My 18yo stepson said it must have been a slow news day 🙂
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Here’s a cracker of a Christmas gift idea from Elkparts.

CookieCutter.jpg
Do you remember the fun you had making gingerbread men when you were little? Here’s a modern interpretation on the gingerbread man biscuit (cookie) cutter from Saab.
A unique gingerbread cookie cutter design, in stainless steel, it follows the profile of the forthcoming all-new Saab 9-5.
At 13.5cm (5.3 inches) long, this cutter cuts a generous biscuit and is an official Saab accessory.
This product is supplied in a gift box and contains a traditional recipe for making the perfect Saab biscuits.

Mmmmm. Cookies. 9-5 cookies. A 9-5 that’s good enough to eat. Mmmmm.
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I got a good result on my Saab 99Turbo today.
It’s got a cold start problem and I thought it might have been the cold start injector playing up. My mechanic said he’s never replaced one in hi life, though, and he was worried it might be the cold start regulator, which would be a much more delicate and expensive fix.
He gave me a groovy little test lamp to hook up to the plug connected to the valve, and it turns out it might just be the electricals to the valve rather than the valve or regulator.
Much cheaper and much quicker to fix. We could be on our way (finally!)
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From Flickr today:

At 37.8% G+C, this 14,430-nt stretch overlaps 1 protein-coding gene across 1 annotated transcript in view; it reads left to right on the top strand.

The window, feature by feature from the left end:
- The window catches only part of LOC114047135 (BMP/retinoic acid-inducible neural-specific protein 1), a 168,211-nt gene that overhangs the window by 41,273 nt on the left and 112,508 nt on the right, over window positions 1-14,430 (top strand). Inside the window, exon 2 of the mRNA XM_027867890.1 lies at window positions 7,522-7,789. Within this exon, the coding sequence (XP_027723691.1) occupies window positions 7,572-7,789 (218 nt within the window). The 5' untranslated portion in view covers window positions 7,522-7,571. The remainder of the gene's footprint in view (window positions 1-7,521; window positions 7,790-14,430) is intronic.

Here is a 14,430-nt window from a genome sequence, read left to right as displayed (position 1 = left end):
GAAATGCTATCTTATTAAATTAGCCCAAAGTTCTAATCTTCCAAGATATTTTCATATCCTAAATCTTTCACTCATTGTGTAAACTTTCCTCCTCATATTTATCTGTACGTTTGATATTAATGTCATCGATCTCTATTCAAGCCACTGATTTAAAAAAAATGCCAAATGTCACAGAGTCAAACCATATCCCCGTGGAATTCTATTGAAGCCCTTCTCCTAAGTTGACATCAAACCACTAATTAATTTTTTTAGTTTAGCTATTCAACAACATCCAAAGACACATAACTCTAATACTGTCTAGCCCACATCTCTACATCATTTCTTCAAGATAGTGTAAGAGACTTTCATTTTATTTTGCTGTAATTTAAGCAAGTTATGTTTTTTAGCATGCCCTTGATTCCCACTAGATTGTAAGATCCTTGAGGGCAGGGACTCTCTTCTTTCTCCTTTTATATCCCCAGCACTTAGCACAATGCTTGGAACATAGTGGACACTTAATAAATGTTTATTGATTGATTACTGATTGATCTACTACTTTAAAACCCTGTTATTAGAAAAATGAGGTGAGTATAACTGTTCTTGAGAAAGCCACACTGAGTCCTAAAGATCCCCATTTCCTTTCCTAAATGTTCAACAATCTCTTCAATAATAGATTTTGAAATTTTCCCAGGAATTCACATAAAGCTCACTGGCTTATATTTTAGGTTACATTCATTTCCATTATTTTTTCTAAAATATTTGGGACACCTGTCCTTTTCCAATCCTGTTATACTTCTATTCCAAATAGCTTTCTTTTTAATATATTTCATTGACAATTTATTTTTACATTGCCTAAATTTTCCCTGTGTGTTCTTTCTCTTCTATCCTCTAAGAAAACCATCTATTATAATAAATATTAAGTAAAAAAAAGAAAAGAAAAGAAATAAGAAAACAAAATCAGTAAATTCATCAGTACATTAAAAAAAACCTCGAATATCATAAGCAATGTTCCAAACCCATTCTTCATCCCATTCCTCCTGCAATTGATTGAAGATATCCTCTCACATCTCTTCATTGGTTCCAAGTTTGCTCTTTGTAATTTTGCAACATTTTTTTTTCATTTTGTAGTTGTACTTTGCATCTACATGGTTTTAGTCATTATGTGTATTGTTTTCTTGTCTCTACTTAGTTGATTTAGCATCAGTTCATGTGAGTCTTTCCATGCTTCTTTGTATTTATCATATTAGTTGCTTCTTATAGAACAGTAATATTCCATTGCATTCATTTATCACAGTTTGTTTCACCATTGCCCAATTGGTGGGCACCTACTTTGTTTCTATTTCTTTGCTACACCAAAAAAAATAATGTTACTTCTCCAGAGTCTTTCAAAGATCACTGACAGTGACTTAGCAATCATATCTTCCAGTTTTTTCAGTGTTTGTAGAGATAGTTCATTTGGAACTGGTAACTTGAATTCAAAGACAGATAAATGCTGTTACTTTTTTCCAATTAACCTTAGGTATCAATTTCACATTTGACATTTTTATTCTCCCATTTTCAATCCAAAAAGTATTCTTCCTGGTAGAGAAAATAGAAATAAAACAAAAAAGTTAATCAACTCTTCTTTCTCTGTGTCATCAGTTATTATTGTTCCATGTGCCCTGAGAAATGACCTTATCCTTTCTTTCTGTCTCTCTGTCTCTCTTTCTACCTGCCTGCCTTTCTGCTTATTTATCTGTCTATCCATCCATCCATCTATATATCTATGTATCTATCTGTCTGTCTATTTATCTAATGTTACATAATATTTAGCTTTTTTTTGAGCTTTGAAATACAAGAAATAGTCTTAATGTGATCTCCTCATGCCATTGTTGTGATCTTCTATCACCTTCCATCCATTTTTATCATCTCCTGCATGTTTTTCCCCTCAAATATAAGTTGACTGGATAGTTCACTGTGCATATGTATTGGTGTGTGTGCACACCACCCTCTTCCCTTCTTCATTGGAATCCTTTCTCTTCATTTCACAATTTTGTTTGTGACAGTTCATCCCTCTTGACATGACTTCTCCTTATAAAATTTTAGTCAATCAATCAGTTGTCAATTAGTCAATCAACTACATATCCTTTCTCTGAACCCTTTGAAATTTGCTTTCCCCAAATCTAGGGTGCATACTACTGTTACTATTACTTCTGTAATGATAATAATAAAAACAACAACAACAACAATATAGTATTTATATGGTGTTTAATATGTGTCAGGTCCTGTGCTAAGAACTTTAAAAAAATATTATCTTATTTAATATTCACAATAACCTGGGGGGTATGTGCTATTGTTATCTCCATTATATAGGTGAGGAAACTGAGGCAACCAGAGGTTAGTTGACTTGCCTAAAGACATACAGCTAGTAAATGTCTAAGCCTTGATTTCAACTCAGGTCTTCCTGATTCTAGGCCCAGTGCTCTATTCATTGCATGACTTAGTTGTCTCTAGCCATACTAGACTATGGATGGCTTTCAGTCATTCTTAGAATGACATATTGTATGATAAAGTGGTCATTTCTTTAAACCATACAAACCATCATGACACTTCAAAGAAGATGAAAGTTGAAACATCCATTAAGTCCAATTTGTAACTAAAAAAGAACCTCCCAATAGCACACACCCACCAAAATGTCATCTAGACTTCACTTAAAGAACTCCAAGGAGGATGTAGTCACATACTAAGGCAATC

Black900Flickr.jpg

Update on potential bidders for Saab Automobile

The picture is starting to get as clear as mud when it comes to potential owners for Saab, but there are a few things happening and several Djup Strupes have been in touch and a loosed a few cats from the bag.
The groundbreaking word over the weekend is that Renco Group have reportedly withdrawn themselves from the race and the reason shared for their withdrawal is quite possibly going to prove to be a major achilles heel in this deal. Those of you panning the Koenigsegg Group for their withdrawal due to timing issues, most likely with respect to the EIB process and associated state guarantees, should take note.
GM are reportedly anxious about anyone including the EIB loan as a condition for their purchase of Saab, but buyers are considering the EIB loan as a necessity for getting the deal done as it provides essential funding for future development. The lack of clarity with regard to the status of the EIB loan is giving everyone pause (and it’s a big reason why Ksegg found the situation too risky and costly for their own planned progress).
A snapshot of where the EIB loan is right now….